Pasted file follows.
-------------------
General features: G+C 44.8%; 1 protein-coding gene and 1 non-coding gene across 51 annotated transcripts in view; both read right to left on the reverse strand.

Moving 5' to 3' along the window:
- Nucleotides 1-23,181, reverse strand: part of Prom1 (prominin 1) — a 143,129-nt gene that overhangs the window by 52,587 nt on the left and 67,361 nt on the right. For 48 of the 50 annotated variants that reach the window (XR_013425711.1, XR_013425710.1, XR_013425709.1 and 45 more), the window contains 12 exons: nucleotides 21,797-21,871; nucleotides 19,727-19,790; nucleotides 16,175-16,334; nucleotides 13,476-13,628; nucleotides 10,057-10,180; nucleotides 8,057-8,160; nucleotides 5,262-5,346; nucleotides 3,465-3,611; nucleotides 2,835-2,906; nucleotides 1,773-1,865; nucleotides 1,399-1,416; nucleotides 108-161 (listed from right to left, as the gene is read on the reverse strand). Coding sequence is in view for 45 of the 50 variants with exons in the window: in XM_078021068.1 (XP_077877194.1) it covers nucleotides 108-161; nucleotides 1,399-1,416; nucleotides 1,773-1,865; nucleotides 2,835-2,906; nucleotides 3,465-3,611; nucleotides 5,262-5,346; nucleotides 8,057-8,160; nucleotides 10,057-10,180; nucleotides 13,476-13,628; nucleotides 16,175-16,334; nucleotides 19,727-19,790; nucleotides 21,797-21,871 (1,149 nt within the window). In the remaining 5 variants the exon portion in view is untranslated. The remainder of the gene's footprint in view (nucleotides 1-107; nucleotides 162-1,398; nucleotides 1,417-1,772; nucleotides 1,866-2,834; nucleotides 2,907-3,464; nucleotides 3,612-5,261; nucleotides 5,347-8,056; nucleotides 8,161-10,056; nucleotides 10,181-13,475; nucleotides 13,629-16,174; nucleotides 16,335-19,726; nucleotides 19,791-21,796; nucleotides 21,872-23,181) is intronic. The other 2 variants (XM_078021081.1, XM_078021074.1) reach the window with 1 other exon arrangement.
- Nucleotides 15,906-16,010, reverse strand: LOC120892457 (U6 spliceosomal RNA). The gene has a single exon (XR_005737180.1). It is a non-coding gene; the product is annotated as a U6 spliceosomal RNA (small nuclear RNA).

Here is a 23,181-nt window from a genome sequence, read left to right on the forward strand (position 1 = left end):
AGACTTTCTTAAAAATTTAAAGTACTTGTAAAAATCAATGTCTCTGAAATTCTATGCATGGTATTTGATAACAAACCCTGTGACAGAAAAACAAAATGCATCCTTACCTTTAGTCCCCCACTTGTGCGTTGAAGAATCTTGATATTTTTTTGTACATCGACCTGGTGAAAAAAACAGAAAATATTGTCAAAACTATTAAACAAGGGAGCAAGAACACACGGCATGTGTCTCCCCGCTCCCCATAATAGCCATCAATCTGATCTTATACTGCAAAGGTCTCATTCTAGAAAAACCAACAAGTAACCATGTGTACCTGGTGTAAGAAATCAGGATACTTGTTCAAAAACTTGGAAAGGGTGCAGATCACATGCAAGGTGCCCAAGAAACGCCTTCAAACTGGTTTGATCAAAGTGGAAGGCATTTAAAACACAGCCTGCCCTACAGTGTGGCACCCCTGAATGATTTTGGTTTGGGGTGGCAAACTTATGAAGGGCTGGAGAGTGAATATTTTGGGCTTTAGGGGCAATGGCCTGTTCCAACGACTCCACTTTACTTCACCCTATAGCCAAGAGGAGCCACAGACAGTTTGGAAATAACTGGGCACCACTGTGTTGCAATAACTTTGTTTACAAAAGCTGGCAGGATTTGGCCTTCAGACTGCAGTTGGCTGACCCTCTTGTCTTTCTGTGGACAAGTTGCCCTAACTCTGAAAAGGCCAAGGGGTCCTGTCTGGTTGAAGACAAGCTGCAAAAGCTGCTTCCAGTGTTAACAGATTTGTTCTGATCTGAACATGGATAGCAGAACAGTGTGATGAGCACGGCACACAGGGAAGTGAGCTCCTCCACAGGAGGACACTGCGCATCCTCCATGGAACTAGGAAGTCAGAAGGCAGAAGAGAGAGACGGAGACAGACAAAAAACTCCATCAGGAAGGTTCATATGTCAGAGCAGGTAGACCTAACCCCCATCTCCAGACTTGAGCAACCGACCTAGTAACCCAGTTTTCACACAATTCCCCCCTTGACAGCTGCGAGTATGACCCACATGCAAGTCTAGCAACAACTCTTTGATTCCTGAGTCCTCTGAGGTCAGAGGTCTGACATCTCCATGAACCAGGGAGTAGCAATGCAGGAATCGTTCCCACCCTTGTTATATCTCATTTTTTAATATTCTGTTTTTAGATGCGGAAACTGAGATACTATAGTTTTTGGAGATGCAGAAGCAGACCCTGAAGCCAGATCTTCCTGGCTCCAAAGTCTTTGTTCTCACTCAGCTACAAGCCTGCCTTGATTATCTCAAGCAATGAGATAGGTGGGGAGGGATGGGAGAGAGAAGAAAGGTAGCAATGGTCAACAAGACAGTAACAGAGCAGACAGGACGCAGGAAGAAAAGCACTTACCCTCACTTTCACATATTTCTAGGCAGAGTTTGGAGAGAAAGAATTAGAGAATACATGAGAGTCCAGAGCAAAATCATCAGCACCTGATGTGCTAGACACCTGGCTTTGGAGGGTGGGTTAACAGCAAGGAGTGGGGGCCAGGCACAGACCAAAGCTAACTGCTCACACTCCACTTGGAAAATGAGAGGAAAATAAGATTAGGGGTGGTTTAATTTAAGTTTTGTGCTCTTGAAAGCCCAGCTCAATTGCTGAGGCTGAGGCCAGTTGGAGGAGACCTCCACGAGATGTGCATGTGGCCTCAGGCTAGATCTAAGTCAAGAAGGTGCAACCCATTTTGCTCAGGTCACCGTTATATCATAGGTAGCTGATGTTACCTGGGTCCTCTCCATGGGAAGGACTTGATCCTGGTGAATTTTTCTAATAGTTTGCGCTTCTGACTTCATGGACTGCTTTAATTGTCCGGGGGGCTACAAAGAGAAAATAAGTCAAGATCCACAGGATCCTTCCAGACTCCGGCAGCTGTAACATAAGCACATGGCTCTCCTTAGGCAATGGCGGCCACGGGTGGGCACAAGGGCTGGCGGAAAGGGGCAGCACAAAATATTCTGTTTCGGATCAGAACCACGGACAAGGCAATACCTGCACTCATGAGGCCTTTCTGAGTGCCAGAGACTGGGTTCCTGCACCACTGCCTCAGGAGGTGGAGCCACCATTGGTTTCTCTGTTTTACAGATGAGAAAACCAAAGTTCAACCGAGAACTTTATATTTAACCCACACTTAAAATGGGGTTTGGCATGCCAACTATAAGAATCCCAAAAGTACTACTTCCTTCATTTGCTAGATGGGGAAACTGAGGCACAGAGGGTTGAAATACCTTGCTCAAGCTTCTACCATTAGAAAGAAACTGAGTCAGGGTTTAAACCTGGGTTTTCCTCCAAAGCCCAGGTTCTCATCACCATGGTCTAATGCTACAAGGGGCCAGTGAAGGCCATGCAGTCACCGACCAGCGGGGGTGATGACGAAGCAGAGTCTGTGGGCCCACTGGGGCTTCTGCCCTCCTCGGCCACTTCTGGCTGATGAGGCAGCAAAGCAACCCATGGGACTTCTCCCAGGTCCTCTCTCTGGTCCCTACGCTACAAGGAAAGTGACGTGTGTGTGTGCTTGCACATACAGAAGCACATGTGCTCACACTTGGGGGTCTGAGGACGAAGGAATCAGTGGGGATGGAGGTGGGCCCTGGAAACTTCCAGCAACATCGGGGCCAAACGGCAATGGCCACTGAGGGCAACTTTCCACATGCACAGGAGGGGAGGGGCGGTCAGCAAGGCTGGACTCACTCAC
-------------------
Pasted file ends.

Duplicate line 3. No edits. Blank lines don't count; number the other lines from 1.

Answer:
- Nucleotides 1-23,181, reverse strand: part of Prom1 (prominin 1) — a 143,129-nt gene that overhangs the window by 52,587 nt on the left and 67,361 nt on the right. For 48 of the 50 annotated variants that reach the window (XR_013425711.1, XR_013425710.1, XR_013425709.1 and 45 more), the window contains 12 exons: nucleotides 21,797-21,871; nucleotides 19,727-19,790; nucleotides 16,175-16,334; nucleotides 13,476-13,628; nucleotides 10,057-10,180; nucleotides 8,057-8,160; nucleotides 5,262-5,346; nucleotides 3,465-3,611; nucleotides 2,835-2,906; nucleotides 1,773-1,865; nucleotides 1,399-1,416; nucleotides 108-161 (listed from right to left, as the gene is read on the reverse strand). Coding sequence is in view for 45 of the 50 variants with exons in the window: in XM_078021068.1 (XP_077877194.1) it covers nucleotides 108-161; nucleotides 1,399-1,416; nucleotides 1,773-1,865; nucleotides 2,835-2,906; nucleotides 3,465-3,611; nucleotides 5,262-5,346; nucleotides 8,057-8,160; nucleotides 10,057-10,180; nucleotides 13,476-13,628; nucleotides 16,175-16,334; nucleotides 19,727-19,790; nucleotides 21,797-21,871 (1,149 nt within the window). In the remaining 5 variants the exon portion in view is untranslated. The remainder of the gene's footprint in view (nucleotides 1-107; nucleotides 162-1,398; nucleotides 1,417-1,772; nucleotides 1,866-2,834; nucleotides 2,907-3,464; nucleotides 3,612-5,261; nucleotides 5,347-8,056; nucleotides 8,161-10,056; nucleotides 10,181-13,475; nucleotides 13,629-16,174; nucleotides 16,335-19,726; nucleotides 19,791-21,796; nucleotides 21,872-23,181) is intronic. The other 2 variants (XM_078021081.1, XM_078021074.1) reach the window with 1 other exon arrangement.